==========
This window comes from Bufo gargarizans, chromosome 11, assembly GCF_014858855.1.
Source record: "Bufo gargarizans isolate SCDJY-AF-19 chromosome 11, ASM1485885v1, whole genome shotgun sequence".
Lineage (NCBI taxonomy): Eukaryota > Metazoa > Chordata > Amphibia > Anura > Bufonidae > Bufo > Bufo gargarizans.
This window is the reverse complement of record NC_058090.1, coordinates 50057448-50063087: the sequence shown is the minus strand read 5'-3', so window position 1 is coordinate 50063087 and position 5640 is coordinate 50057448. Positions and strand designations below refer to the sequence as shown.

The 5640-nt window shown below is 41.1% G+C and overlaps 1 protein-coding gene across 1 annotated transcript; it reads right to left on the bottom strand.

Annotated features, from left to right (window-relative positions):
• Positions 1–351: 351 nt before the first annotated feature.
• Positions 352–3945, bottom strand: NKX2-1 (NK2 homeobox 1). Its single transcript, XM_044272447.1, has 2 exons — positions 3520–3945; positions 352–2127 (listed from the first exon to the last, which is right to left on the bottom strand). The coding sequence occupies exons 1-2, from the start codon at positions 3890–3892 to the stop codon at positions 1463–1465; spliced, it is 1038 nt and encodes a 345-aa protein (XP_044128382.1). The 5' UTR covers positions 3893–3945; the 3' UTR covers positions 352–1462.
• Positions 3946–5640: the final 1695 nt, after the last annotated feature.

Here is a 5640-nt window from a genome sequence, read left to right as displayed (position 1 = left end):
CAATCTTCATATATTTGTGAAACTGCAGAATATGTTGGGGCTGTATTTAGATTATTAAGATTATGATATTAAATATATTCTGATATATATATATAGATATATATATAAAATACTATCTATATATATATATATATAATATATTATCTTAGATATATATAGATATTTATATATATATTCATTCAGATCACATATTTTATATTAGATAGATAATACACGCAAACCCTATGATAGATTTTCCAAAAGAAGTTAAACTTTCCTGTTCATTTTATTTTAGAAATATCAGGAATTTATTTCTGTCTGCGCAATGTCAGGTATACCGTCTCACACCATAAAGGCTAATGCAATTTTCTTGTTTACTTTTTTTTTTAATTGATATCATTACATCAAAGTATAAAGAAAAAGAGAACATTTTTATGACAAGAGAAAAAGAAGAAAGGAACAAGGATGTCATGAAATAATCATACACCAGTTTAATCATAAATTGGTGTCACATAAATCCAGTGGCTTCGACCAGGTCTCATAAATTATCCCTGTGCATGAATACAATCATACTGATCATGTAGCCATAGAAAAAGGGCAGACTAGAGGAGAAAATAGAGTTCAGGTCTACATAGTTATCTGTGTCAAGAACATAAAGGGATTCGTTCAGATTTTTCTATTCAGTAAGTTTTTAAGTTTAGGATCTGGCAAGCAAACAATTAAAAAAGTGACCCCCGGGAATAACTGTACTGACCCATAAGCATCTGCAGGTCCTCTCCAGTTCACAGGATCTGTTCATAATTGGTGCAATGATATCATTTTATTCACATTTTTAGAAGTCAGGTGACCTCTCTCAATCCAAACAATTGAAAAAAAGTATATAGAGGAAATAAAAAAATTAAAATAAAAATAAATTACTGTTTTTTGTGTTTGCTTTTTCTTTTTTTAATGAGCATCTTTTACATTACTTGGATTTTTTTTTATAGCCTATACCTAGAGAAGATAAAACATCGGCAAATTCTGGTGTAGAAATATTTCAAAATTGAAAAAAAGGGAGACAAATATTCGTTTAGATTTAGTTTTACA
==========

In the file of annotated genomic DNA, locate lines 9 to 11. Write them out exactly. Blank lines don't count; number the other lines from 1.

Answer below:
• Positions 3946–5640: the final 1695 nt, after the last annotated feature.

Here is a 5640-nt window from a genome sequence, read left to right as displayed (position 1 = left end):
CAATCTTCATATATTTGTGAAACTGCAGAATATGTTGGGGCTGTATTTAGATTATTAAGATTATGATATTAAATATATTCTGATATATATATATAGATATATATATAAAATACTATCTATATATATATATATATAATATATTATCTTAGATATATATAGATATTTATATATATATTCATTCAGATCACATATTTTATATTAGATAGATAATACACGCAAACCCTATGATAGATTTTCCAAAAGAAGTTAAACTTTCCTGTTCATTTTATTTTAGAAATATCAGGAATTTATTTCTGTCTGCGCAATGTCAGGTATACCGTCTCACACCATAAAGGCTAATGCAATTTTCTTGTTTACTTTTTTTTTTAATTGATATCATTACATCAAAGTATAAAGAAAAAGAGAACATTTTTATGACAAGAGAAAAAGAAGAAAGGAACAAGGATGTCATGAAATAATCATACACCAGTTTAATCATAAATTGGTGTCACATAAATCCAGTGGCTTCGACCAGGTCTCATAAATTATCCCTGTGCATGAATACAATCATACTGATCATGTAGCCATAGAAAAAGGGCAGACTAGAGGAGAAAATAGAGTTCAGGTCTACATAGTTATCTGTGTCAAGAACATAAAGGGATTCGTTCAGATTTTTCTATTCAGTAAGTTTTTAAGTTTAGGATCTGGCAAGCAAACAATTAAAAAAGTGACCCCCGGGAATAACTGTACTGACCCATAAGCATCTGCAGGTCCTCTCCAGTTCACAGGATCTGTTCATAATTGGTGCAATGATATCATTTTATTCACATTTTTAGAAGTCAGGTGACCTCTCTCAATCCAAACAATTGAAAAAAAGTATATAGAGGAAATAAAAAAATTAAAATAAAAATAAATTACTGTTTTTTGTGTTTGCTTTTTCTTTTTTTAATGAGCATCTTTTACATTACTTGGATTTTTTTTTATAGCCTATACCTAGAGAAGATAAAACATCGGCAAATTCTGGTGTAGAAATATTTCAAAATTGAAAAAAAGGGAGACAAATATTCGTTTAGATTTAGTTTTACA